Some tech-industry lobbyists, however, said they were relieved the draft wasn’t more draconian, and applauded the approach of imposing strict oversight on only some types of so-called high-risk uses of AI, such as software for critical infrastructure and algorithms that police use to predict crimes.
“It’s positive that the commission has taken this risk-based approach,” said Christian Borggreen, vice president and head of the Brussels office at the Computer & Communications Industry Association, which represents a number of large technology companies including Amazon, Facebook and Google.
There are a handful of specific practices that face outright bans in the bill. In addition to social credit systems, such as those used by the Chinese government, it also would ban AI systems that use “subliminal techniques” or take advantage of people with disabilities to “materially distort a person’s behavior” in a way that could cause physical or psychological harm.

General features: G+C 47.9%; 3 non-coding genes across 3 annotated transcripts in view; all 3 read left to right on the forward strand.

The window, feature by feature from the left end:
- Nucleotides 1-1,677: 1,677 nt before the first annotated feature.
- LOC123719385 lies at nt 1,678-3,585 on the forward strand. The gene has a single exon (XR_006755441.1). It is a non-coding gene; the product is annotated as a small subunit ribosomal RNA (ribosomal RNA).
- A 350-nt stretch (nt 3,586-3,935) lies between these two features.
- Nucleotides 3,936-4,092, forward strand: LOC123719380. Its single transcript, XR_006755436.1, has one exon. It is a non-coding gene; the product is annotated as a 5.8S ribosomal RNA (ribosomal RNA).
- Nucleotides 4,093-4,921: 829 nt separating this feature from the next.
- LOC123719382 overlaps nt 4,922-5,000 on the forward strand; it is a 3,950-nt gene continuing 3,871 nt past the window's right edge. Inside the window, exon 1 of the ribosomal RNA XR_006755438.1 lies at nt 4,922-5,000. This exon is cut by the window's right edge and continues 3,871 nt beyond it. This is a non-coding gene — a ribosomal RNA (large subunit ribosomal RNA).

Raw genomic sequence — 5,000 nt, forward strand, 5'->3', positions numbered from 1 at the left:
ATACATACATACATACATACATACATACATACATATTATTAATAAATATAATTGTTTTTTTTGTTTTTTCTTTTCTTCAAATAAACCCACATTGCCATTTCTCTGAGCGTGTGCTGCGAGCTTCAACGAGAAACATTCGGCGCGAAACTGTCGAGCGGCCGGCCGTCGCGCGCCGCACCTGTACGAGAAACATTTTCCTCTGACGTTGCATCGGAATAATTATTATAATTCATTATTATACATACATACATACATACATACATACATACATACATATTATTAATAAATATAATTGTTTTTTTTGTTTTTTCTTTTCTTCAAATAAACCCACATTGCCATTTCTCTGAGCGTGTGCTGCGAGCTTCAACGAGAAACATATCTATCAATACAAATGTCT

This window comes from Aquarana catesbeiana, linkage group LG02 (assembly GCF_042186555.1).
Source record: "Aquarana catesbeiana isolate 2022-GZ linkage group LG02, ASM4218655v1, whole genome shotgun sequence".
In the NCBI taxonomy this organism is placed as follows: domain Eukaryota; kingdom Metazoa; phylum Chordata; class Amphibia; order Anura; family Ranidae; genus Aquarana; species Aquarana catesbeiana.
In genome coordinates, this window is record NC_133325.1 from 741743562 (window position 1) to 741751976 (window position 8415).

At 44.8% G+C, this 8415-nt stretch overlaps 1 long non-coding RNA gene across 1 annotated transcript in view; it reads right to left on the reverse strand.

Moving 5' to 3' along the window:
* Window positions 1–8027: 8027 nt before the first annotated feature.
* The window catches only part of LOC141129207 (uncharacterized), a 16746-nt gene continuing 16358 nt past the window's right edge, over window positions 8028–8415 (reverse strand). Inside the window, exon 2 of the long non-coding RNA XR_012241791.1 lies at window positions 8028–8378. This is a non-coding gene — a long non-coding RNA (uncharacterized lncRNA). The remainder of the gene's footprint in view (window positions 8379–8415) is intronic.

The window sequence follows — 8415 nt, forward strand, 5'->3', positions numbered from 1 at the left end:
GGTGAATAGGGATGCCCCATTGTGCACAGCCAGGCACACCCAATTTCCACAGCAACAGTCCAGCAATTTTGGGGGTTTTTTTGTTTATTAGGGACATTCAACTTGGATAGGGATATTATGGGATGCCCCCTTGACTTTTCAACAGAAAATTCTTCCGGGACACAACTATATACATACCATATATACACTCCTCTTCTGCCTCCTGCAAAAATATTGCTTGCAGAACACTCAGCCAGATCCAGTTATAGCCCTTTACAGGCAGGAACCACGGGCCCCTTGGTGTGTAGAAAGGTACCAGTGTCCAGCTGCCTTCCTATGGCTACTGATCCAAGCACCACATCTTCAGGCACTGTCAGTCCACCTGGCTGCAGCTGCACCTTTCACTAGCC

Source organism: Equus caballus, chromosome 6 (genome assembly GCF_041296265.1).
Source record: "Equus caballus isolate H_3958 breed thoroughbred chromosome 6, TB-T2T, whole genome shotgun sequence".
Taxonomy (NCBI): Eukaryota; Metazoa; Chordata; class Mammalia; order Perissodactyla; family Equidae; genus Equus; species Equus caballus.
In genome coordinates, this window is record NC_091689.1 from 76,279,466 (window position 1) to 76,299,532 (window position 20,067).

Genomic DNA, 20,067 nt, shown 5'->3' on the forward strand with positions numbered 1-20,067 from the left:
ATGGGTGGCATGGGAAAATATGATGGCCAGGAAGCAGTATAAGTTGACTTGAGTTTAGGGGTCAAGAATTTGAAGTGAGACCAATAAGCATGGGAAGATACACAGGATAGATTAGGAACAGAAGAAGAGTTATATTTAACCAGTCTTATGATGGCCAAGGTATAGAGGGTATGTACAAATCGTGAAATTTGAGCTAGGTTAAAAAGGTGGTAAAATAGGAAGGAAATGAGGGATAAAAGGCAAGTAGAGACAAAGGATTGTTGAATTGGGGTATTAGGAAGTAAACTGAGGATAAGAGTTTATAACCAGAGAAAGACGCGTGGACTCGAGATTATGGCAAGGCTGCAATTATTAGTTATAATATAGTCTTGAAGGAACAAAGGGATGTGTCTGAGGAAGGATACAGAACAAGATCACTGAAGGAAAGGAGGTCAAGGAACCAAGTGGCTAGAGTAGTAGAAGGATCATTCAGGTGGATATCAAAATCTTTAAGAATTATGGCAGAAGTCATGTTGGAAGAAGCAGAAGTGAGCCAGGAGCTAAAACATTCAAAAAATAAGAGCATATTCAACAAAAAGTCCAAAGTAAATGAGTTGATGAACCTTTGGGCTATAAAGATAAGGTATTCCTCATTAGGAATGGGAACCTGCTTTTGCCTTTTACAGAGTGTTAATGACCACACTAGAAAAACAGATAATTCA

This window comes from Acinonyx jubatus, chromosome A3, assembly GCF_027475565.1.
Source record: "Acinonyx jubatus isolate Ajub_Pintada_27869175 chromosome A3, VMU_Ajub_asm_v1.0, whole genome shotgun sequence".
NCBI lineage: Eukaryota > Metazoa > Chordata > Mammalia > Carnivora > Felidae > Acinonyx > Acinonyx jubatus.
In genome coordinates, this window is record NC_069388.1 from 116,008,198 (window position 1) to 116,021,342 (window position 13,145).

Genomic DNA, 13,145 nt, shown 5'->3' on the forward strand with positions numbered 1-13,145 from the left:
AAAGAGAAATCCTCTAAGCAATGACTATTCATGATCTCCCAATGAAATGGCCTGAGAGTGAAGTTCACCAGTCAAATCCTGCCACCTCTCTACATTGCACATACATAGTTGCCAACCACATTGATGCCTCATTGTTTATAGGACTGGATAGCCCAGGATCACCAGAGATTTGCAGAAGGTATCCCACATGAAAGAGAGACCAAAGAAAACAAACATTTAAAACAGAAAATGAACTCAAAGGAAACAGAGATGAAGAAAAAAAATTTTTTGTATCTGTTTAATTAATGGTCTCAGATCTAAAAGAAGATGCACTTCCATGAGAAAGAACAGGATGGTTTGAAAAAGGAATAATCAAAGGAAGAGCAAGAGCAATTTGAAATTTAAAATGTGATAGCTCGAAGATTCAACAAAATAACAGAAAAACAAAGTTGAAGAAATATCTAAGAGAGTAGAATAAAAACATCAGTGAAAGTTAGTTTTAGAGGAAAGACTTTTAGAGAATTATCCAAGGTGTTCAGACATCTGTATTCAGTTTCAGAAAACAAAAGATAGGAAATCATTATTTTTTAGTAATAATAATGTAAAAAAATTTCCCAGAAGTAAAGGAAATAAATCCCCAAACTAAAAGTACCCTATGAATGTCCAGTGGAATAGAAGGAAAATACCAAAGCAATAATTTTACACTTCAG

While police would be generally blocked from using what is described as “remote biometric identification systems”—such as facial recognition—in public places in real time, judges can approve exemptions that include finding abducted children, stopping imminent terrorist threats and locating suspects of certain crimes, ranging from fraud to murder.
“The list of exemptions is incredibly wide,” said Sarah Chander, a senior policy adviser at European Digital Rights, a network of nongovernmental organizations. Such a list “kind of defeats the purpose for claiming something is a ban.”
Large banks have pioneered the work of unpicking their artificial intelligence algorithms to regulators, as part of government efforts to prevent another global credit crisis. That makes them a test case for how a broader range of companies will eventually have to do the same, according to Andre Franca, a former director at Goldman Sachs’ model risk management team, and current data science director at AI startup causaLens.
In the past decade, for instance, banks have had to hire teams of people to help present regulators with the mathematical code underlying their AI models, in some cases comprising more than 100 pages per model, Dr. Franca said.